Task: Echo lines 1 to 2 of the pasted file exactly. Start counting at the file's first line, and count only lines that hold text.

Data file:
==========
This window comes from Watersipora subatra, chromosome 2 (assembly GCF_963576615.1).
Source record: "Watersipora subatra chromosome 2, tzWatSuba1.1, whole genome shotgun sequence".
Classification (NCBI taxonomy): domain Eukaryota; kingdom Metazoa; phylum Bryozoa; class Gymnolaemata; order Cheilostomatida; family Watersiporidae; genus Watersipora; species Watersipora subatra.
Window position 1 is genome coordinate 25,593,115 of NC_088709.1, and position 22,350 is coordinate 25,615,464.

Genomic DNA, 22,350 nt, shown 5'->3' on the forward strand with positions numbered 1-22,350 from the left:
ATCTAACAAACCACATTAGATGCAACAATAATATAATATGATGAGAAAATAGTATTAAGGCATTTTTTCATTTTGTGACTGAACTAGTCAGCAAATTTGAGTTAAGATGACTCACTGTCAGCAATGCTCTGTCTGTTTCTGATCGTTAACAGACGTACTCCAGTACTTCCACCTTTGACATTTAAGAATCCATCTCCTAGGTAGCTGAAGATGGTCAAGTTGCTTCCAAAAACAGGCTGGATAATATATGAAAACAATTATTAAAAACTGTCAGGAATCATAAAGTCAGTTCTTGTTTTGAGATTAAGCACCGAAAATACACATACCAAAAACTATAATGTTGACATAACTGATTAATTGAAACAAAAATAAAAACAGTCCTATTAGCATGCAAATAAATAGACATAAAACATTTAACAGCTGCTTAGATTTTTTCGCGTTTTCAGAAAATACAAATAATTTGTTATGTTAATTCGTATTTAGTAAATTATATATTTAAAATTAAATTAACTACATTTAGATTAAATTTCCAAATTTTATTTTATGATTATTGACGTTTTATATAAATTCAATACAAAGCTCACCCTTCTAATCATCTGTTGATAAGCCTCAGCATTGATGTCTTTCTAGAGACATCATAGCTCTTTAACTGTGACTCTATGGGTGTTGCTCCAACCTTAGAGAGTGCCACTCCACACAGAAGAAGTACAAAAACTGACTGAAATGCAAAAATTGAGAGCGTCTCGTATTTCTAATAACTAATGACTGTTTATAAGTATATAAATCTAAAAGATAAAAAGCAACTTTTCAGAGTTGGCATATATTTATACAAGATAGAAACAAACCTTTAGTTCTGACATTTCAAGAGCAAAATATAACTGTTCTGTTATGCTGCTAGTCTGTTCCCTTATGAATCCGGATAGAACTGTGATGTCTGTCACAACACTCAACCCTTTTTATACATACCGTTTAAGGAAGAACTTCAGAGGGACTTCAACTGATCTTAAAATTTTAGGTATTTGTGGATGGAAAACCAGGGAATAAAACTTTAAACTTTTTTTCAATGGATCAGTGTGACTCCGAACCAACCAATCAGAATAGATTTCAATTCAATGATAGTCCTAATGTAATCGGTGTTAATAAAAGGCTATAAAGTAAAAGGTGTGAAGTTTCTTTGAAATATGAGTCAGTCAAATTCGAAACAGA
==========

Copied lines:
This window comes from Watersipora subatra, chromosome 2 (assembly GCF_963576615.1).
Source record: "Watersipora subatra chromosome 2, tzWatSuba1.1, whole genome shotgun sequence".